So in theory then, could wearing a slightly heavy helmet help you to sprint faster? And could building your shoulders and pecs up larger than your legs also help? Interesting to think as well how your shoes might affect this.

On the other hand though, if you want to be a strongman or a Judo champion, having a lower center of gravity will help you to stay more ‘grounded’ and make you more difficult to knock over. In this case then, does that mean building massive calves could help anchor you to the ground? For all round performance, you really would want your center of gravity to be as near the center as possible, which in turn means building your body evenly (boring!). For most people, the center of gravity should be about 10 centimeters below the navel, in martial arts this is coincidentally where the ‘Dan Tien’ is located (a made up thing that’s apparently full of energy).

Being Aware of Your Center of Gravity

So what use is all this practically?

Not tons to be honest – it’s just interesting.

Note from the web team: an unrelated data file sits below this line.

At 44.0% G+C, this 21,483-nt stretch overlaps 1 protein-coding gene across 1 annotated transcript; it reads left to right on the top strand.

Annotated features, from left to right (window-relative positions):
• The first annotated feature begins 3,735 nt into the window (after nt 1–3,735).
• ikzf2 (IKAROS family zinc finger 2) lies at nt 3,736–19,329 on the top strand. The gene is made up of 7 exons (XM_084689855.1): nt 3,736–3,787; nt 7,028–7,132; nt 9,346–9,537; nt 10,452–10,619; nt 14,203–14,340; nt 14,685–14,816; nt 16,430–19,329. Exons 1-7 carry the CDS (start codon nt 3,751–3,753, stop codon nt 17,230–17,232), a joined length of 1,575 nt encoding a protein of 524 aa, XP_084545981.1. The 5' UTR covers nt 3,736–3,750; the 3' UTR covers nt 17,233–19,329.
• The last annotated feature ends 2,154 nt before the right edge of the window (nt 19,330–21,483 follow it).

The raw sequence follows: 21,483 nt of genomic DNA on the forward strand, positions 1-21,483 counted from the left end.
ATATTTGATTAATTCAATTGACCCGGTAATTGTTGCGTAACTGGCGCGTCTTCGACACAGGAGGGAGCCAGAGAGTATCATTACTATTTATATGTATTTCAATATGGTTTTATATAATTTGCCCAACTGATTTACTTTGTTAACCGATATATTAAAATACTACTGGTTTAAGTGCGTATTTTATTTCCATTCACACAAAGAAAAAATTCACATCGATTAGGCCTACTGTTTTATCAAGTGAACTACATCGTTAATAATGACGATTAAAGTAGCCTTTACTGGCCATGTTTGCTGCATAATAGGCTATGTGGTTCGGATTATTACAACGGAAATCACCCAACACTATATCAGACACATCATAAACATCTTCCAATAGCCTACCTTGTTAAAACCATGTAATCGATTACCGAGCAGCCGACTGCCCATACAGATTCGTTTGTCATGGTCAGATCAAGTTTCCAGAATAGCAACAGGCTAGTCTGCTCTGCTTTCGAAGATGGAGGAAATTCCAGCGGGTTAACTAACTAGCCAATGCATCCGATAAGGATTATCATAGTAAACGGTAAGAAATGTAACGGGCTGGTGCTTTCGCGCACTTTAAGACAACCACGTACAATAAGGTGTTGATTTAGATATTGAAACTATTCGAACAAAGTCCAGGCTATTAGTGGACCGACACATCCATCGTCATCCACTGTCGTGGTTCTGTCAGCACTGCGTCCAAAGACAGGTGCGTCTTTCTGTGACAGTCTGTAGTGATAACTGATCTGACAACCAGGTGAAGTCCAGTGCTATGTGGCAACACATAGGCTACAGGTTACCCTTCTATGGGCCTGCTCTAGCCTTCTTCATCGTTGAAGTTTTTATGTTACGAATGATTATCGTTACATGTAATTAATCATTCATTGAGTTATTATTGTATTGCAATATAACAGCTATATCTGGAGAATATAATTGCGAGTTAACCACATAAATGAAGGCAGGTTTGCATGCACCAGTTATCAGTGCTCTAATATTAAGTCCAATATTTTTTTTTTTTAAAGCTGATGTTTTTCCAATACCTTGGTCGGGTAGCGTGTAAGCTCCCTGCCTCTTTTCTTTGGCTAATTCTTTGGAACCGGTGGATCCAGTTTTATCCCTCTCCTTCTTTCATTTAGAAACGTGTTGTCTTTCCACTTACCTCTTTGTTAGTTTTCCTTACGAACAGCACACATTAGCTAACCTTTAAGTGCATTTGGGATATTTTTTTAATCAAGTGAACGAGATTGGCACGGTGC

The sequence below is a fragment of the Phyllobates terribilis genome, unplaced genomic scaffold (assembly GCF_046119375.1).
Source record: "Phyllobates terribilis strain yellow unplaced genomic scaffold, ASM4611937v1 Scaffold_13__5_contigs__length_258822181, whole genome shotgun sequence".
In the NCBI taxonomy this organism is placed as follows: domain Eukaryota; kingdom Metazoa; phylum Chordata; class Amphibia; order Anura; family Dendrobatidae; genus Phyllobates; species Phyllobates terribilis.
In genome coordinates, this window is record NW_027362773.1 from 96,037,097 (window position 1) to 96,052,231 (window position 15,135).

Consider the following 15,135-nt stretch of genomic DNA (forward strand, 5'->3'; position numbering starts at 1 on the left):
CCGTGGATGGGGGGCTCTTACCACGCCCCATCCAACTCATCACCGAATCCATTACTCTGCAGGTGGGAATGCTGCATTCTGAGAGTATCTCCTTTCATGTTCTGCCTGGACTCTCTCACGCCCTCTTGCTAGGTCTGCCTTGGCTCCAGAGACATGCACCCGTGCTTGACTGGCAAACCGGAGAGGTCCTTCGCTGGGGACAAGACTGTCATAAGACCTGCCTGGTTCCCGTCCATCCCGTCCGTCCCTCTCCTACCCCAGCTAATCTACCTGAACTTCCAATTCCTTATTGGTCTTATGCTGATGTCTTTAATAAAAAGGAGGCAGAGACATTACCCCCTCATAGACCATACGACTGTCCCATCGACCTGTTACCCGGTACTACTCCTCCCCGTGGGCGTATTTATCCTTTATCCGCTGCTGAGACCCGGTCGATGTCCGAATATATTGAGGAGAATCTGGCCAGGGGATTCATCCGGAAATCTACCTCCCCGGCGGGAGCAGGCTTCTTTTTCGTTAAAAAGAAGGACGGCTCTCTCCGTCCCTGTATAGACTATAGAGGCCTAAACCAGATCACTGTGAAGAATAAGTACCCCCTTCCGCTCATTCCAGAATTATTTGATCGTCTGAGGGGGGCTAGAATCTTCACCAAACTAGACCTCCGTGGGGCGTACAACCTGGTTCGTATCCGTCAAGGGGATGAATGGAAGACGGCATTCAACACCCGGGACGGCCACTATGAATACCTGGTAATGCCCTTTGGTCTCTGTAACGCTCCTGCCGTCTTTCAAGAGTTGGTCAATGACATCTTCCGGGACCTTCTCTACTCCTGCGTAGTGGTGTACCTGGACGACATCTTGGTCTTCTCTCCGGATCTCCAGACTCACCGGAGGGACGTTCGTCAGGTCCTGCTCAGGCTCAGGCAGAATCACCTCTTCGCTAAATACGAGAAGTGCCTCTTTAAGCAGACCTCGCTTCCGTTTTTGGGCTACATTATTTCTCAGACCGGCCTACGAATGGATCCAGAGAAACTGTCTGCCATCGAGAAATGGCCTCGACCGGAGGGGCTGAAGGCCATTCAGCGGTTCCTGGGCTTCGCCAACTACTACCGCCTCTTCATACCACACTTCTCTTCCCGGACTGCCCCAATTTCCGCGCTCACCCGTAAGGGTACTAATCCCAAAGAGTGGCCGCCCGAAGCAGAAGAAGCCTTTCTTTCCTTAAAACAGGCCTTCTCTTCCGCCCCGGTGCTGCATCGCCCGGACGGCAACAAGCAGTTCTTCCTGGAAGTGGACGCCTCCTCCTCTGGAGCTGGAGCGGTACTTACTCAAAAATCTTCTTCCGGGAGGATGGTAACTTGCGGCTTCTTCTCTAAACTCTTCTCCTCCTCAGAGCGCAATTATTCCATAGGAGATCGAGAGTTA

But that said, being aware of your center of gravity is just generally useful and being mindful of it can help you with your balance, your stability and your athletic ability. Try pushing someone over lightly. Now tell them to focus on their center of gravity just below their navel and try pushing them over again – see how much more stable they are simply as a result of being mindful of that point! Then push them harder so they fall on their arse – you don’t want them getting too smug.

You can also try this yourself: keep mindful of your center of mass when sparring, when performing a tic-tac, cat leap or handstand – even when squatting a weight. This can also help you to keep your posture correct so that your body stays aligned throughout.

center of mass handstand

This is one of the reasons that training your balance is so important. Training balance doesn’t just improve your ability to not fall over – it also helps you to remain steady in martial arts, to more elegantly hurdle and vault obstacles and to run faster. What’s key is that you develop an awareness of your COM so that you can thereby improve your equilibrioception. Over time by being mindful you’ll train your central nervous system. Through lots of practice you should eventually be able to ‘sense’ your center of gravity at any given time and this can then allow you to more effectively ‘find your balance’ in a clinch.

About Adam Sinicki

Adam Sinicki, AKA The Bioneer, is a writer, personal trainer, author, entrepreneur, and web developer. I've been writing about health, psychology, and fitness for the past 10+ years and have a fascination with the limits of human performance. When I'm not running my online businesses or training, I love sandwiches, computer games, comics, and hanging out with my family.